You’ve probably heard how (depressingly) little Americans tend to know about history. But what about their visual recall of current events? A new Pew Research Center study investigates whether the average 'Merican can put a name to Elizabeth Warren’s face or locate Syria on a map. The results are heartening and embarrassing in equal measure.
The top two most-recognized symbols were the Star of David (87%) and the Twitter logo (79%), both of which aren’t exactly "news." When it comes to politics, though, things are a little more fuzzy:
At the low end, just 43% are able to identify a picture of Elizabeth Warren’s from a group of four photographs of female politicians, among them Nancy Pelosi, Tammy Baldwin and Deb Fischer. And when presented with a map of the Middle East in which Syria is highlighted, only half are able to identify the nation correctly. . .When shown a picture of New Jersey Gov. Chris Christie, 73% identified Christie from a list that included Newt Gingrich, Scott Walker and Rush Limbaugh.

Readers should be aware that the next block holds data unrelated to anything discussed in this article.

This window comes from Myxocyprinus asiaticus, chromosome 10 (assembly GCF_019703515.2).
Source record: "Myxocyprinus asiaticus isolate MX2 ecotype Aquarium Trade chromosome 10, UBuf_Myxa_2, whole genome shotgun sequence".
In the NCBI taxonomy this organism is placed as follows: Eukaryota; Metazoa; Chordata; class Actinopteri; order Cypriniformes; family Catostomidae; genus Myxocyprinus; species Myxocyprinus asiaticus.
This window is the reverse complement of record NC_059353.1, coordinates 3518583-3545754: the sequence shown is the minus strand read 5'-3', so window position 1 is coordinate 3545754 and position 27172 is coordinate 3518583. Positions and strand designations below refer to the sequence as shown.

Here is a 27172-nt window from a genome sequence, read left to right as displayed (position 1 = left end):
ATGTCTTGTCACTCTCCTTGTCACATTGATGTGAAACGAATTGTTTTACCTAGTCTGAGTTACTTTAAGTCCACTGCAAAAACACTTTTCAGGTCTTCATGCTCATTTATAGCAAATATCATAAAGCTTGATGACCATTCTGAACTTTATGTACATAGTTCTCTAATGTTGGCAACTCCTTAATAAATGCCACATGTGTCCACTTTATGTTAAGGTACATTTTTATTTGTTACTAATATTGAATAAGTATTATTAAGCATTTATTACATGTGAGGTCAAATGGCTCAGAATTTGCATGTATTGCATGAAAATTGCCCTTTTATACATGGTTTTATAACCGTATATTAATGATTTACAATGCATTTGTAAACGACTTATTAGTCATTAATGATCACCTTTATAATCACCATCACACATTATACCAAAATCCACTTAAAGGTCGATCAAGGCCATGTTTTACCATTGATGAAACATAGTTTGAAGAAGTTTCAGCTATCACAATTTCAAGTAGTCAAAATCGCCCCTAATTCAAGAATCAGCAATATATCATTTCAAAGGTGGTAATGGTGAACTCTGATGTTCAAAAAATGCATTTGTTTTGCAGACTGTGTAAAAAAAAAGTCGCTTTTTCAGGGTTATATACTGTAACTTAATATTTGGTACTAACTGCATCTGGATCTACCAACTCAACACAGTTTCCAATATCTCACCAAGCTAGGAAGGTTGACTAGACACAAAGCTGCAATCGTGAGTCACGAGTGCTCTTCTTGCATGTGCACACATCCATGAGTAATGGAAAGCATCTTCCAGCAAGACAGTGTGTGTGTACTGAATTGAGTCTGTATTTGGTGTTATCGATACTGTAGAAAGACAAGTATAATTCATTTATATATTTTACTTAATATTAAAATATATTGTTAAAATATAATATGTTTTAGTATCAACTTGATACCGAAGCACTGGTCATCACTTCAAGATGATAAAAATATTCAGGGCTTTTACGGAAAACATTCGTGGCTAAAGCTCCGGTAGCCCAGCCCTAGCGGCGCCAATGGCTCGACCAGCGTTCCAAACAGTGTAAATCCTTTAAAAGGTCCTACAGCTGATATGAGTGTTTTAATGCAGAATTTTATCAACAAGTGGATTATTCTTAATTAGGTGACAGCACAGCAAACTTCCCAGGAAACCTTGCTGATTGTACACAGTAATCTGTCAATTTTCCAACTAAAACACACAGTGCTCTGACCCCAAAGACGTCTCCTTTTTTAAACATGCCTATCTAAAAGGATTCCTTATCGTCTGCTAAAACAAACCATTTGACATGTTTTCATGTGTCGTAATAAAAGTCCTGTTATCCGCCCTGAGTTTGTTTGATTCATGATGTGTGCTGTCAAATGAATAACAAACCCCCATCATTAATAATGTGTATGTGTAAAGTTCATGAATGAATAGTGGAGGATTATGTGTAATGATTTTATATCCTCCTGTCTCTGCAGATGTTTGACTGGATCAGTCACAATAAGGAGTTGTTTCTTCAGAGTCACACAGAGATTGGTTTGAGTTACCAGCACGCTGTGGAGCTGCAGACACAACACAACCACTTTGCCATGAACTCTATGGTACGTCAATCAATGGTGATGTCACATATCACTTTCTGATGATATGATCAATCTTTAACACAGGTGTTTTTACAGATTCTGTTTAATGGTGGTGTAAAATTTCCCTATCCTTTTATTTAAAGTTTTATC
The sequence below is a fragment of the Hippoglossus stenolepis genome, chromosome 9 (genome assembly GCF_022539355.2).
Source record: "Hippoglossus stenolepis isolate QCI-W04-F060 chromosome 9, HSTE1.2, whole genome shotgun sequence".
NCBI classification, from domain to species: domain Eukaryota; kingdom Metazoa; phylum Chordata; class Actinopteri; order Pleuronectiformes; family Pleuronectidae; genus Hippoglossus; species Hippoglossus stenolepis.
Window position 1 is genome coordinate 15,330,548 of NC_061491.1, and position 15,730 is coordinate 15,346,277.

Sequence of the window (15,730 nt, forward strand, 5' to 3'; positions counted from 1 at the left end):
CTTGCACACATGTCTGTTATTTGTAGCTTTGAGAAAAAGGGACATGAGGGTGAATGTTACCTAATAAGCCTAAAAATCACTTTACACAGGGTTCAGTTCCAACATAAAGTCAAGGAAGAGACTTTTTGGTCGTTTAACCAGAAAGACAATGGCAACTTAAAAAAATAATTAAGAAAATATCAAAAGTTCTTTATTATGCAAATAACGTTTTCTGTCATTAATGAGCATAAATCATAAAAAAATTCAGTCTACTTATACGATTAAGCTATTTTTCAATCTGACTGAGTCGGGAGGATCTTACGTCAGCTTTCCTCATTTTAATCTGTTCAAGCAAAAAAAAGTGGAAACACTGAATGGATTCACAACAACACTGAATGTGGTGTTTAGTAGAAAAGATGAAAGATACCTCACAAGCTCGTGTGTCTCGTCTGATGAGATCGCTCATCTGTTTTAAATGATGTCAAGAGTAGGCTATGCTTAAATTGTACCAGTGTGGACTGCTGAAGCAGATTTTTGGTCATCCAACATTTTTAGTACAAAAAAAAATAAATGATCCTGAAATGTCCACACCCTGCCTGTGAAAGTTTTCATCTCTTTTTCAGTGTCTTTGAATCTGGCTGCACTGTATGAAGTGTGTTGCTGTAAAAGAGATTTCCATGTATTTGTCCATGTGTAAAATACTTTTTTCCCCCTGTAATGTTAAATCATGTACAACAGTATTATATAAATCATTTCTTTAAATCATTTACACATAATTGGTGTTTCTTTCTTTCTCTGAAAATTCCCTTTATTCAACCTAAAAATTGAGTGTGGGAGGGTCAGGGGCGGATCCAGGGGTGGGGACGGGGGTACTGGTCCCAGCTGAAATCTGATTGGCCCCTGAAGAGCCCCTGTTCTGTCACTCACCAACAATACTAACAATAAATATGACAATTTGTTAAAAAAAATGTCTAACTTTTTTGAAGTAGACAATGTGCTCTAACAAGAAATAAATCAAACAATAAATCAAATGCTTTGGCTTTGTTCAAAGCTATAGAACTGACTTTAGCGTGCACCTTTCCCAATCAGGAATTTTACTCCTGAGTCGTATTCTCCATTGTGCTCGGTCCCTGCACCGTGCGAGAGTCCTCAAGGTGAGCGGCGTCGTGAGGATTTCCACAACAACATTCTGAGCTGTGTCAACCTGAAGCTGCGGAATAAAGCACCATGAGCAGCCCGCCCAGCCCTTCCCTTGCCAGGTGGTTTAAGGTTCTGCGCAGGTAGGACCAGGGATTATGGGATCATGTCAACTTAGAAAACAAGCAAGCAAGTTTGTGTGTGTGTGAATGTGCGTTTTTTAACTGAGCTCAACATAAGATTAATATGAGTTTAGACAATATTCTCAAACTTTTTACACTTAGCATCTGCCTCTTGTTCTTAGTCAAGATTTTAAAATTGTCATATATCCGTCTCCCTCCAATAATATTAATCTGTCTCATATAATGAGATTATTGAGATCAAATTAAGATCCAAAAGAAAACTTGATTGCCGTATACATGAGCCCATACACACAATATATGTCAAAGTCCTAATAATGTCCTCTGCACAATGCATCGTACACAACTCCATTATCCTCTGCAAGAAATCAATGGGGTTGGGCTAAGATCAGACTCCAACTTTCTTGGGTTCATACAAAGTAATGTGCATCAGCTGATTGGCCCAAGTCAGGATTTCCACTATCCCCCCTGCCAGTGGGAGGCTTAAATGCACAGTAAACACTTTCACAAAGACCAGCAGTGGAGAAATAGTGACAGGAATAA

As you might expect, there’s a strong correlation between education level and score. But probably not just due to those extra four years of schooling. Education also instills behavioral habits in us--the intellectual hunger that’s attendant to reading the news on a daily basis. Sure, you might’ve learned where Syria is in high school, but odds are you remember where it is because you read about the ongoing crisis there in your free time.
Scores tend to vary according to age--older people could recognize John Kerry, for example, while youngsters had a tough time. But interestingly, one area where scores stayed consistent across the board was the national unemployment rate. Young people could guess what a graph of descending lines represented even better than old people, which might reflect how the jobs crisis is affecting those under 29.
This kind of research typically tends to portray one political party as more intelligent than the other. But don’t click “post” on that incendiary Facebook share yet--it turns out that Republicans, Democrats, and Independents all scored pretty much the same.
[Image: Faces via Shutterstock]